World Down Syndrome Day is observed annually on March 21. Children with Down syndrome struggle with one or more disabilities throughout their lives due to the genetic disease that affects them from birth. 


Reasons why people have Down Syndrome

Down syndrome is caused by the presence of an extra chromosome at birth. Chromosomes are gene bundles, and your body depends on having the appropriate amount of them. Each cell in the body contains 23 pairs of chromosomes, for a total of 46. A person with Down syndrome has an extra copy of chromosome 21, therefore their cells have 47 chromosomes instead of 46. This alters the development of their brain and body and also causes a variety of disorders that affect both mentally and physically in people with Down syndrome.

Everyone can be affected by Down syndrome. It is a genetic issue that does not occur as a result of anything the parents did prior to or during pregnancy. Most cases of Down syndrome are chance occurrences (sporadically). At conception people do not normally acquire Down syndrome in an autosomal dominant or recessive form.

Types of Down Syndrome

21 Trisomy

This is the most frequent kind, in which each cell in the body contains three copies of chromosome 21 rather than two.

Translocation Down Syndrome

Each cell in this kind either contains a complete extra chromosome 21 or a portion of one. Yet rather than being on its own, it is linked to another chromosome.

Mosaic Down syndrome

This is the most uncommon kind, with only a few cells carrying an additional chromosome 21. Children with mosaic Down syndrome may have the same characteristics as other Down syndrome individuals. Yet, because of the presence of some (or many) cells with a typical number of chromosomes, they may have fewer symptoms of the illness.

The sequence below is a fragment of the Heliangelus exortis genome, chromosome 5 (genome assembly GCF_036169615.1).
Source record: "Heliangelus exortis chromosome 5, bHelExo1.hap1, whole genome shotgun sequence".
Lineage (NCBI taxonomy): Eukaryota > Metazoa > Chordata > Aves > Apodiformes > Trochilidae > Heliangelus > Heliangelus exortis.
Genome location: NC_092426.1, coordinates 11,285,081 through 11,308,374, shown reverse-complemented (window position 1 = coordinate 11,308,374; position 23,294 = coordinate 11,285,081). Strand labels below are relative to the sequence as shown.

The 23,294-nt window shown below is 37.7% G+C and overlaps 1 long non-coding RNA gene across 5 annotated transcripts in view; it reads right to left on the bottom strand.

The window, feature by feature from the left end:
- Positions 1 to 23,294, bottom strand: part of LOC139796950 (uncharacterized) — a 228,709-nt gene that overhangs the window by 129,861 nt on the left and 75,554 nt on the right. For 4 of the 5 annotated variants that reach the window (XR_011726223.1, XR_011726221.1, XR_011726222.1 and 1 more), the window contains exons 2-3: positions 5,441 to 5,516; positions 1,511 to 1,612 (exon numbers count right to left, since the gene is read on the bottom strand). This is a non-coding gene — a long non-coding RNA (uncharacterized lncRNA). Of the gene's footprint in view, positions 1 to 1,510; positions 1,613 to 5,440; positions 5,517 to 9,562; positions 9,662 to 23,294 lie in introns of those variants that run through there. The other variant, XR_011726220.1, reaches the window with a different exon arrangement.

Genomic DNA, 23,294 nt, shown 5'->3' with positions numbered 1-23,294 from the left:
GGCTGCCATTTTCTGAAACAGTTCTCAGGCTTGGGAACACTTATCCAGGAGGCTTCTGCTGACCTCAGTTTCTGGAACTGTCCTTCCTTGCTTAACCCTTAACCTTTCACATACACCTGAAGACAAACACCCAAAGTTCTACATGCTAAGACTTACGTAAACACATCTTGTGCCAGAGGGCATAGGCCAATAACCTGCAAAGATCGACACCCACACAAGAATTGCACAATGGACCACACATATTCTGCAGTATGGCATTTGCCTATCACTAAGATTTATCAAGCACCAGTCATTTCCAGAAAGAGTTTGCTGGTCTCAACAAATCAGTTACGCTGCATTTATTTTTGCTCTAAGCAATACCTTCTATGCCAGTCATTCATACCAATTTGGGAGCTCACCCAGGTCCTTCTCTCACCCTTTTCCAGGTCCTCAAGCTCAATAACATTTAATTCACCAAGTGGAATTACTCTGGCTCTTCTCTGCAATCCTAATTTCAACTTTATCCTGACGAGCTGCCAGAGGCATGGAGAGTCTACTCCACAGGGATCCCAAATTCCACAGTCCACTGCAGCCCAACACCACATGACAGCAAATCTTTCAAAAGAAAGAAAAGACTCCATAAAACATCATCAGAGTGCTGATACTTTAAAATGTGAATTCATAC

Down Syndrome Diagnosis

A newborn baby's look may lead a doctor to suspect Down syndrome in the infant. A blood test called a karyotype test, which aligns the chromosomes and identifies the presence of an extra copy of chromosome 21, can confirm this. Screening tests and diagnostic tests are the two main categories of testing available to identify Down syndrome during pregnancy. A screening test can inform the expectant mother and her healthcare practitioner of the likelihood of Down syndrome in the baby. Diagnostic tests can usually tell whether a baby will have Down syndrome or not, but they can also put the mother and growing infant at greater danger. Nobody can foresee the full effects of Down syndrome on a baby; neither screening nor diagnostic techniques can do so.

Can Down Syndrome be treated?

Down syndrome is a chronic condition that lasts a lifetime. Early intervention services can typically assist babies and children with Down syndrome improve their physical and intellectual abilities. A child with Down syndrome will most likely be cared for by a multidisciplinary team of health professionals, including but not limited to physicians, special educators, speech therapists, occupational therapists, physical therapists, and social workers. All professionals who work with kids who have Down syndrome ought to be encouraging and stimulating.

Individuals who have Down syndrome are more likely to have certain illnesses and disorders than people who do not. Many of these linked diseases may necessitate immediate therapy upon birth, periodic treatment throughout childhood and adolescence, or long-term treatment throughout life.